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Urban Mushrooming  RSS feed

 
William Jack
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Hello,

I live in Boston near the "Emerald Necklace" park. I've got me an apartment in a tall building with a lovely view of a brick wall. Not a lot of sunlight. But mushrooms don't really care about getting sun (anymore than I do), right?

So I have two questions for you, gentle reader:

1. Is it advisable to attempt to grow some edible mushrooms indoors or in a window planter?

2. How difficult would it be to get some edible mushrooms growing in the park, which has a lovely little river running through it. (https://maps.google.com/maps?q=Boston,+MA+02215&hl=en&ll=42.343781,-71.104809&spn=0.001228,0.001922&sll=42.036922,-71.683501&sspn=3.557512,7.871704&oq=02215&t=h&hnear=Boston,+Massachusetts+02215&z=20&layer=c&cbll=42.343781,-71.104809&panoid=waiAGRpS5_XFEsJSLX1Vaw&cbp=12,275.88,,0,2.39) and would they require large amounts of care, or could I fire and forget them and let them grow on their own?

Thank you in advance,
-William
 
John Saltveit
gardener
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Indoor mushrooming is good in a green house or a tool shed, but in your apartment can be problematic with all the spore load, especially of oyster mushrooms. Can you grow them on a balcony or couryard?

The park may or may not be ok. If they spray with toxins, they will probably kill all the mushrooms. Kids often like to kick or throw mushrooms, so you might lose them if you grow them.

Most people in apartments go hiking in the fall and spring and get good at mushroom ID, collect them from the wild, and then cook them.
John S
PDX OR
 
S Bengi
Posts: 1357
Location: Massachusetts, Zone:6/7, AHS:4, Rainfall:48in even distribution
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Join a local gardening club, and plant it in a members backyard.
 
Uwe Wiedemann
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William Jack wrote:Hello,
1. Is it advisable to attempt to grow some edible mushrooms indoors or in a window planter?


Last week I got some packages from suppliers here, one is a block of grown through substrate with shiitake, the other two are kits for growing king stropharia and pink oyster indoors.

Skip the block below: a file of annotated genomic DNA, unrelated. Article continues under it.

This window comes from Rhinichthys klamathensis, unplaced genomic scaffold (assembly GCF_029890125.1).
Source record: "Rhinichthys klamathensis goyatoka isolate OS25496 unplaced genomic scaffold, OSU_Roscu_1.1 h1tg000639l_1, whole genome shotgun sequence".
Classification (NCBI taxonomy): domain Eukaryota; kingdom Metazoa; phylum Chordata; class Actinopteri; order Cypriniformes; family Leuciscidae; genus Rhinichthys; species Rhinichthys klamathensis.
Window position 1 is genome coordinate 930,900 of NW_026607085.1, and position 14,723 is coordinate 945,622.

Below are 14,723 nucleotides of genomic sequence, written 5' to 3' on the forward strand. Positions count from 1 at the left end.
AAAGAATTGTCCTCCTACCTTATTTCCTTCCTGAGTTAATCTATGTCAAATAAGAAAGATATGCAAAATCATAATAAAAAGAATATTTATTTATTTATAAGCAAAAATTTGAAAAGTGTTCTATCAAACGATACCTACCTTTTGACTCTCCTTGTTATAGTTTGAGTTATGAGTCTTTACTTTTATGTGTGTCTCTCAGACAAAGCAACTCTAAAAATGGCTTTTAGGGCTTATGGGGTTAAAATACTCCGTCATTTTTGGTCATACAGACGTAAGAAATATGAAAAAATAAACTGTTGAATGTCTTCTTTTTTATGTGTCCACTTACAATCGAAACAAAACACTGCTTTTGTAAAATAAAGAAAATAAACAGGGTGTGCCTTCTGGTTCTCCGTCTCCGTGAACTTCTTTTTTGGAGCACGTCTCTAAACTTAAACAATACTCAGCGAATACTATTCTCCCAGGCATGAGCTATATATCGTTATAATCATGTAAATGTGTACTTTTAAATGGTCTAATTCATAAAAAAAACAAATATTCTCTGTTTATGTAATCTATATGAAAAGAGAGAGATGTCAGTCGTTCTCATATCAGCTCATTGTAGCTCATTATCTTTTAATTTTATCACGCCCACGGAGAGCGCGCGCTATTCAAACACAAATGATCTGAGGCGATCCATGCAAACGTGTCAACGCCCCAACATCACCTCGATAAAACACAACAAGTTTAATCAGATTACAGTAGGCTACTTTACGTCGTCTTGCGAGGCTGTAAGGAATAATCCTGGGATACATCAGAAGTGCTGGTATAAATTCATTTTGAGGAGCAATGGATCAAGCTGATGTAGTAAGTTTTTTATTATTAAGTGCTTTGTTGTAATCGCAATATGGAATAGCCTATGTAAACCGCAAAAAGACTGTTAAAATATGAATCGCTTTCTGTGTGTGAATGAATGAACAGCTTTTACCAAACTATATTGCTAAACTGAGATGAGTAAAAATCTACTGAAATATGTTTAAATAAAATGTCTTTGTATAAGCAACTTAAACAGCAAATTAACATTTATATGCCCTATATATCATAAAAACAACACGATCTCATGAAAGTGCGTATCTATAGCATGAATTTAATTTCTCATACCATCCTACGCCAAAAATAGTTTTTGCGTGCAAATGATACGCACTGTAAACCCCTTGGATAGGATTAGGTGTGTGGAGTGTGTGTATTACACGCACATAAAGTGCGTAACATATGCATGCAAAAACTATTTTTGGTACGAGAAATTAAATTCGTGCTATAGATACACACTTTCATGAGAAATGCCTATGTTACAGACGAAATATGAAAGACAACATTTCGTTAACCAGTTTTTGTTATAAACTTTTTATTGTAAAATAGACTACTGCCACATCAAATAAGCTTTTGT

From the shiitake I just had a first harvest, one week after removing the foil and I can definitely say, there is no danger from spores. Shiitake is big enough to be harvested, before the hats open completely and release spores. The substrate block has a nice size to be kept in a bathroom or so, doesn't look pretty, but is ok.
(Here you can look up some of these kits: http://www.shii-take.de/irw_list.4b41543439.html)
The oysters can be grown in a large flower pot between plants on a shelf and even look gorgeous, especially the pink and the yellow one. My pink oyster mycelium here has run through the whole pot of substrate (straw powder) in a week, found the air holes in the foil on top and is already forming mushrooms there. I'm so amazed about that speed...
 
Haley Toups
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Location: Carson City, NV
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I am in the same circumstances as you are, and I fruit oyster mushrooms at my apartment. I use a big plastic bin you can get at Wal-Mart for a couple of dollars as a sort of green house. Then I spray my straw bags with a squirt bottle a couple times a day to insure my fruit bodies do not dry out. If my bags are looking a little too moist I just set them in front of a window for a little air drying and light to induce fruiting. I have never had a problem with spore, but both Agaricus and Lentinula would be great to fruit in an apartment as well, especially in a planter with some cardboard. Some amazing strains are shitake 3872 and 75. The Agaricus bisporus strains that I prefer are 403 and 901. Aloha Medicinals sells all of these. Fruiting mushrooms does require a little light, but I’ve never had any problems just using the regular light from my kitchen as I go in and out throughout the day. I would not advise the park, as there are too many factors you cannot control. f
 
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